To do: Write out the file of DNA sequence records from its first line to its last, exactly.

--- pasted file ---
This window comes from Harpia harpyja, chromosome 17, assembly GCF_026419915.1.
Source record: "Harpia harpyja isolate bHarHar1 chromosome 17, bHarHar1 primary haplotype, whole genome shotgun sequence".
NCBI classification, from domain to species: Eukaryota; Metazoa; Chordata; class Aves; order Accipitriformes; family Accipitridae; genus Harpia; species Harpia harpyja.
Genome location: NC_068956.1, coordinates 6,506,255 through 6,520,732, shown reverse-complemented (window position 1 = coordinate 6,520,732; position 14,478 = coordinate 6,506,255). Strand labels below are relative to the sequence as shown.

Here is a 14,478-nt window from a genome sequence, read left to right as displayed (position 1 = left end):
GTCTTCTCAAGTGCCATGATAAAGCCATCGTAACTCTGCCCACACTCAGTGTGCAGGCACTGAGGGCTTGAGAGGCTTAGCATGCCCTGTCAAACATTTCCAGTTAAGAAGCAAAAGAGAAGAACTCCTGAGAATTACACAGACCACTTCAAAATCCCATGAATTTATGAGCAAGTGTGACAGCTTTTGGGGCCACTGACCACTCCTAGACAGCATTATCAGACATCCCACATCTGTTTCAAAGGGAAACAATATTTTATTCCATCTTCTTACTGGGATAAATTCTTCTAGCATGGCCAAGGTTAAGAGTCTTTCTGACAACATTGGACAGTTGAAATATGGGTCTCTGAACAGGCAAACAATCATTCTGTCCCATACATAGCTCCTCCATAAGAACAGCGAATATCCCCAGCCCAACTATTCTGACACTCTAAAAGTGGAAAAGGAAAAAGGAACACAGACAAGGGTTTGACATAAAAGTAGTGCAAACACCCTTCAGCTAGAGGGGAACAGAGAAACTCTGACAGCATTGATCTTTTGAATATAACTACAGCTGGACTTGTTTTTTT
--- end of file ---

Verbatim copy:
This window comes from Harpia harpyja, chromosome 17, assembly GCF_026419915.1.
Source record: "Harpia harpyja isolate bHarHar1 chromosome 17, bHarHar1 primary haplotype, whole genome shotgun sequence".
NCBI classification, from domain to species: Eukaryota; Metazoa; Chordata; class Aves; order Accipitriformes; family Accipitridae; genus Harpia; species Harpia harpyja.
Genome location: NC_068956.1, coordinates 6,506,255 through 6,520,732, shown reverse-complemented (window position 1 = coordinate 6,520,732; position 14,478 = coordinate 6,506,255). Strand labels below are relative to the sequence as shown.

Here is a 14,478-nt window from a genome sequence, read left to right as displayed (position 1 = left end):
GTCTTCTCAAGTGCCATGATAAAGCCATCGTAACTCTGCCCACACTCAGTGTGCAGGCACTGAGGGCTTGAGAGGCTTAGCATGCCCTGTCAAACATTTCCAGTTAAGAAGCAAAAGAGAAGAACTCCTGAGAATTACACAGACCACTTCAAAATCCCATGAATTTATGAGCAAGTGTGACAGCTTTTGGGGCCACTGACCACTCCTAGACAGCATTATCAGACATCCCACATCTGTTTCAAAGGGAAACAATATTTTATTCCATCTTCTTACTGGGATAAATTCTTCTAGCATGGCCAAGGTTAAGAGTCTTTCTGACAACATTGGACAGTTGAAATATGGGTCTCTGAACAGGCAAACAATCATTCTGTCCCATACATAGCTCCTCCATAAGAACAGCGAATATCCCCAGCCCAACTATTCTGACACTCTAAAAGTGGAAAAGGAAAAAGGAACACAGACAAGGGTTTGACATAAAAGTAGTGCAAACACCCTTCAGCTAGAGGGGAACAGAGAAACTCTGACAGCATTGATCTTTTGAATATAACTACAGCTGGACTTGTTTTTTT